Lee, H. J., Suk, J. E., Patrick, C., Bae, E. J., Cho, J. H., Rho, S., et al. (2010). Direct transfer of alpha-synuclein from neuron to astroglia causes inflammatory responses in synucleinopathies. J. Biol. Chem. 285, 9262–9272. doi: 10.1074/jbc.m109.081125

PubMed Abstract | CrossRef Full Text | Google Scholar

Lee, S. W., Kim, W. J., Choi, Y. K., Song, H. S., Son, M. J., Gelman, I. H., et al. (2003). SSeCKS regulates angiogenesis and tight junction formation in blood-brain barrier. Nat. Med. 9, 900–906. doi: 10.1038/nm889

PubMed Abstract | CrossRef Full Text | Google Scholar

Li, L., Sluter, M. N., Yu, Y., and Jiang, J. (2020). Prostaglandin E receptors as targets for ischemic stroke: Novel evidence and molecular mechanisms of efficacy. Pharmacol. Res. 163:105238. doi: 10.1016/j.phrs.2020.105238

PubMed Abstract | CrossRef Full Text | Google Scholar

Liang, X., Lin, L., Woodling, N. S., Wang, Q., Anacker, C., Pan, T., et al. (2011). Signaling via the prostaglandin E(2) receptor EP4 exerts neuronal and vascular protection in a mouse model of cerebral ischemia. J. Clin. Invest. 121, 4362–4371. doi: 10.1172/jci46279

PubMed Abstract | CrossRef Full Text | Google Scholar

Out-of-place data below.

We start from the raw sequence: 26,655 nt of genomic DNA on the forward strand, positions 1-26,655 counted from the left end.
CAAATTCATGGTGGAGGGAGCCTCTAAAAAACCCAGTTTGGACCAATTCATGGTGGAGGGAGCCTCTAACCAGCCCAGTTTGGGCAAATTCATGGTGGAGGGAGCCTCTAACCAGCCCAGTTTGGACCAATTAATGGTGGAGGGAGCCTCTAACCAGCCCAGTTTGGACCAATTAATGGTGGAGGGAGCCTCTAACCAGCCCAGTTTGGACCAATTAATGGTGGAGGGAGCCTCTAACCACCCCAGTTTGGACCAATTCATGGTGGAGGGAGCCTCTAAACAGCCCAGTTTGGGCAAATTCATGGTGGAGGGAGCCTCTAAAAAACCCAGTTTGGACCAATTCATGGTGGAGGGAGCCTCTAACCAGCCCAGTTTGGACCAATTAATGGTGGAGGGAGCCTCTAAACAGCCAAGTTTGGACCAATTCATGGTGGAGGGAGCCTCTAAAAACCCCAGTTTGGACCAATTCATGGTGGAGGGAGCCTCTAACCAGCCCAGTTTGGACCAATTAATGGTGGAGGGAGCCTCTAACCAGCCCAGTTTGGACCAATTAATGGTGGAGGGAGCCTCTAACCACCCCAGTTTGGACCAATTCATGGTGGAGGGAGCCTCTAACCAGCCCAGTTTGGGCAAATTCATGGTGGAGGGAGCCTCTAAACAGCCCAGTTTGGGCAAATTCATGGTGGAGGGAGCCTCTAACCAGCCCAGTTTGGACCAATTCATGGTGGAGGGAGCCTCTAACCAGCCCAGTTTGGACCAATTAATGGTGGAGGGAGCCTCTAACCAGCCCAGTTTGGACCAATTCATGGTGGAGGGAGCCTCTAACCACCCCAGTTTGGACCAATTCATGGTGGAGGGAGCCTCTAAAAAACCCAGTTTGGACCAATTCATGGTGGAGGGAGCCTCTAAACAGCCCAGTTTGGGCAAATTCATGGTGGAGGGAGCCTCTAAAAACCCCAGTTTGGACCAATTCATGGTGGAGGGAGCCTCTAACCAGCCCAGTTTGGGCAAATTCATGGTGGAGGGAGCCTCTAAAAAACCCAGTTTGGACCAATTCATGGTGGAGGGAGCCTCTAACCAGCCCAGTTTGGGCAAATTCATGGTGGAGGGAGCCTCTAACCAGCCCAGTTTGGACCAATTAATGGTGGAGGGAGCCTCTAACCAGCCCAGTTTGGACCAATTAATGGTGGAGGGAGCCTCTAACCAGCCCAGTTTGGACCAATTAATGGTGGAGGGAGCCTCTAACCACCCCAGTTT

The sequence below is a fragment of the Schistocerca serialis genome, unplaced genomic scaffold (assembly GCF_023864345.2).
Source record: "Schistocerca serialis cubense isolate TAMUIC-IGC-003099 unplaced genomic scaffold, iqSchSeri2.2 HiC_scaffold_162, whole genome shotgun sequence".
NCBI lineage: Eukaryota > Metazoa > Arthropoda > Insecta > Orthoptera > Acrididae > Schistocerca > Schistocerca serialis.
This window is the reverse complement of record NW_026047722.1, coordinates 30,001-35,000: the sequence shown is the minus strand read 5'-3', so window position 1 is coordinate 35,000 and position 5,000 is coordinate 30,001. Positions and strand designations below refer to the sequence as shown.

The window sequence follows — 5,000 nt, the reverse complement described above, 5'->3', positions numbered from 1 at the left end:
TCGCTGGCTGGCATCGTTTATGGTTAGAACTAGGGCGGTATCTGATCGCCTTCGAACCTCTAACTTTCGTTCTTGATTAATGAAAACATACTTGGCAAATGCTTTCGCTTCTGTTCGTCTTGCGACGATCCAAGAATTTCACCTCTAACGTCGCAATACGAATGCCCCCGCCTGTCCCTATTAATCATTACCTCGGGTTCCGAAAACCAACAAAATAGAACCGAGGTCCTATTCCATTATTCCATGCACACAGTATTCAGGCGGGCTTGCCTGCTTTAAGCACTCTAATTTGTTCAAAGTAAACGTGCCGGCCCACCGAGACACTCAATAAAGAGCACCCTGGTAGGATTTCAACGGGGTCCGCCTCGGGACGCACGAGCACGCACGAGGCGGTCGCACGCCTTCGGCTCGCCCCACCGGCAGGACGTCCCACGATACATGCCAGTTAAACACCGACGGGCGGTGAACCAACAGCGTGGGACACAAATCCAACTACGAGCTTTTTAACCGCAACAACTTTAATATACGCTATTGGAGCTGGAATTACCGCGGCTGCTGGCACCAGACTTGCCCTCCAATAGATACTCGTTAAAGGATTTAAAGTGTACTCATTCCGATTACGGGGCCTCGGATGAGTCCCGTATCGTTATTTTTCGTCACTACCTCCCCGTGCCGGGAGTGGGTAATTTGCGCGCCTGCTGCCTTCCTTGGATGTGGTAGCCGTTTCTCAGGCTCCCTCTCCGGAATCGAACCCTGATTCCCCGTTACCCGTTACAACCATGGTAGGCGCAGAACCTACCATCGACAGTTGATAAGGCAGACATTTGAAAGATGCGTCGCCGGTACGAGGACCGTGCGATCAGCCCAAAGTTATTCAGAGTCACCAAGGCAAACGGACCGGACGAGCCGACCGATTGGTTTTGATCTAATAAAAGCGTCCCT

Liddelow, S. A., Guttenplan, K. A., Clarke, L. E., Bennett, F. C., Bohlen, C. J., Schirmer, L., et al. (2017). Neurotoxic reactive astrocytes are induced by activated microglia. Nature 541, 481–487.

Google Scholar

Lier, J., Ondruschka, B., Bechmann, I., and Dreßler, J. (2020). Fast microglial activation after severe traumatic brain injuries. Int. J. Legal Med. 134, 2187–2193. doi: 10.1007/s00414-020-02308-x

PubMed Abstract | CrossRef Full Text | Google Scholar

Lin, M., Zhu, L., Wang, J., Xue, Y., and Shang, X. (2019). miR-424-5p maybe regulate blood-brain barrier permeability in a model in vitro with Abeta incubated endothelial cells. Biochem. Biophys. Res. Commun. 517, 525–531. doi: 10.1016/j.bbrc.2019.07.075

PubMed Abstract | CrossRef Full Text | Google Scholar

Liu, M., Xu, Z., Wang, L., Zhang, L., Liu, Y., Cao, J., et al. (2020). Cottonseed oil alleviates ischemic stroke injury by inhibiting the inflammatory activation of microglia and astrocyte. J. Neuroinflammation 17:270.